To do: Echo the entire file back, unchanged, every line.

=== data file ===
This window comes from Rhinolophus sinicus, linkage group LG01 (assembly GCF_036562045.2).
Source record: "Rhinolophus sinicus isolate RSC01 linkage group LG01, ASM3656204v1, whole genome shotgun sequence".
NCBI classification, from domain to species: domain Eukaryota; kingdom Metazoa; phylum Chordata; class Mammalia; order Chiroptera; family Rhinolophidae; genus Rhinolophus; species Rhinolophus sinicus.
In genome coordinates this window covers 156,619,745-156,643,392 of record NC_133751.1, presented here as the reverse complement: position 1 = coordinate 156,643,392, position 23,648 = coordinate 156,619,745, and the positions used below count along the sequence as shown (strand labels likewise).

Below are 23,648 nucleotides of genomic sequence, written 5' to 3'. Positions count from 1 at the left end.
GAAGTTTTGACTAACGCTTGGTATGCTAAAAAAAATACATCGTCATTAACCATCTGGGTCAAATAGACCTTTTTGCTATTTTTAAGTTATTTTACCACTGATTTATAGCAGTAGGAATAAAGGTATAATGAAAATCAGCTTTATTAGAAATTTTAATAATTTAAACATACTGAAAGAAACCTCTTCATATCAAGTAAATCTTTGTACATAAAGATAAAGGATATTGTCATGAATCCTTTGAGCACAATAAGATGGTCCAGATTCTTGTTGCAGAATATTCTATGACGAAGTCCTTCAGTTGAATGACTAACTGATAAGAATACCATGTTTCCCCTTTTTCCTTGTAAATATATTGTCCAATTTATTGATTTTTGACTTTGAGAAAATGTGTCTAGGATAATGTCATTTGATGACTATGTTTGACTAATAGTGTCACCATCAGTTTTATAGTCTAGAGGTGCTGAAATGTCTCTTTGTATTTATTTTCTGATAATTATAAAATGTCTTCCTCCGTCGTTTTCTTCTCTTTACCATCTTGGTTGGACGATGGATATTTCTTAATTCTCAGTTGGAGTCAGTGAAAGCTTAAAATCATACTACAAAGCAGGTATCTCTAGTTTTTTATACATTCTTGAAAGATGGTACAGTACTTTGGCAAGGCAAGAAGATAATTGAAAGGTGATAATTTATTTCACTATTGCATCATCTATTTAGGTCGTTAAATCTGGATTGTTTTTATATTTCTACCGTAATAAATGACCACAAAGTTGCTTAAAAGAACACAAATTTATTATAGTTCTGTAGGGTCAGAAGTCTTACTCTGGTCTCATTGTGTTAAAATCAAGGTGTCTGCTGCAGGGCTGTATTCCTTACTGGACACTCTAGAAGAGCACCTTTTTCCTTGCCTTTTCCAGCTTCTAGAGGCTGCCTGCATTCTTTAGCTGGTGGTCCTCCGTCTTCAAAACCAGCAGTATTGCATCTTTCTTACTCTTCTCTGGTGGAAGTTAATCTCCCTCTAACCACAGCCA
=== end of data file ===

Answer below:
This window comes from Rhinolophus sinicus, linkage group LG01 (assembly GCF_036562045.2).
Source record: "Rhinolophus sinicus isolate RSC01 linkage group LG01, ASM3656204v1, whole genome shotgun sequence".
NCBI classification, from domain to species: domain Eukaryota; kingdom Metazoa; phylum Chordata; class Mammalia; order Chiroptera; family Rhinolophidae; genus Rhinolophus; species Rhinolophus sinicus.
In genome coordinates this window covers 156,619,745-156,643,392 of record NC_133751.1, presented here as the reverse complement: position 1 = coordinate 156,643,392, position 23,648 = coordinate 156,619,745, and the positions used below count along the sequence as shown (strand labels likewise).

Below are 23,648 nucleotides of genomic sequence, written 5' to 3'. Positions count from 1 at the left end.
GAAGTTTTGACTAACGCTTGGTATGCTAAAAAAAATACATCGTCATTAACCATCTGGGTCAAATAGACCTTTTTGCTATTTTTAAGTTATTTTACCACTGATTTATAGCAGTAGGAATAAAGGTATAATGAAAATCAGCTTTATTAGAAATTTTAATAATTTAAACATACTGAAAGAAACCTCTTCATATCAAGTAAATCTTTGTACATAAAGATAAAGGATATTGTCATGAATCCTTTGAGCACAATAAGATGGTCCAGATTCTTGTTGCAGAATATTCTATGACGAAGTCCTTCAGTTGAATGACTAACTGATAAGAATACCATGTTTCCCCTTTTTCCTTGTAAATATATTGTCCAATTTATTGATTTTTGACTTTGAGAAAATGTGTCTAGGATAATGTCATTTGATGACTATGTTTGACTAATAGTGTCACCATCAGTTTTATAGTCTAGAGGTGCTGAAATGTCTCTTTGTATTTATTTTCTGATAATTATAAAATGTCTTCCTCCGTCGTTTTCTTCTCTTTACCATCTTGGTTGGACGATGGATATTTCTTAATTCTCAGTTGGAGTCAGTGAAAGCTTAAAATCATACTACAAAGCAGGTATCTCTAGTTTTTTATACATTCTTGAAAGATGGTACAGTACTTTGGCAAGGCAAGAAGATAATTGAAAGGTGATAATTTATTTCACTATTGCATCATCTATTTAGGTCGTTAAATCTGGATTGTTTTTATATTTCTACCGTAATAAATGACCACAAAGTTGCTTAAAAGAACACAAATTTATTATAGTTCTGTAGGGTCAGAAGTCTTACTCTGGTCTCATTGTGTTAAAATCAAGGTGTCTGCTGCAGGGCTGTATTCCTTACTGGACACTCTAGAAGAGCACCTTTTTCCTTGCCTTTTCCAGCTTCTAGAGGCTGCCTGCATTCTTTAGCTGGTGGTCCTCCGTCTTCAAAACCAGCAGTATTGCATCTTTCTTACTCTTCTCTGGTGGAAGTTAATCTCCCTCTAACCACAGCCA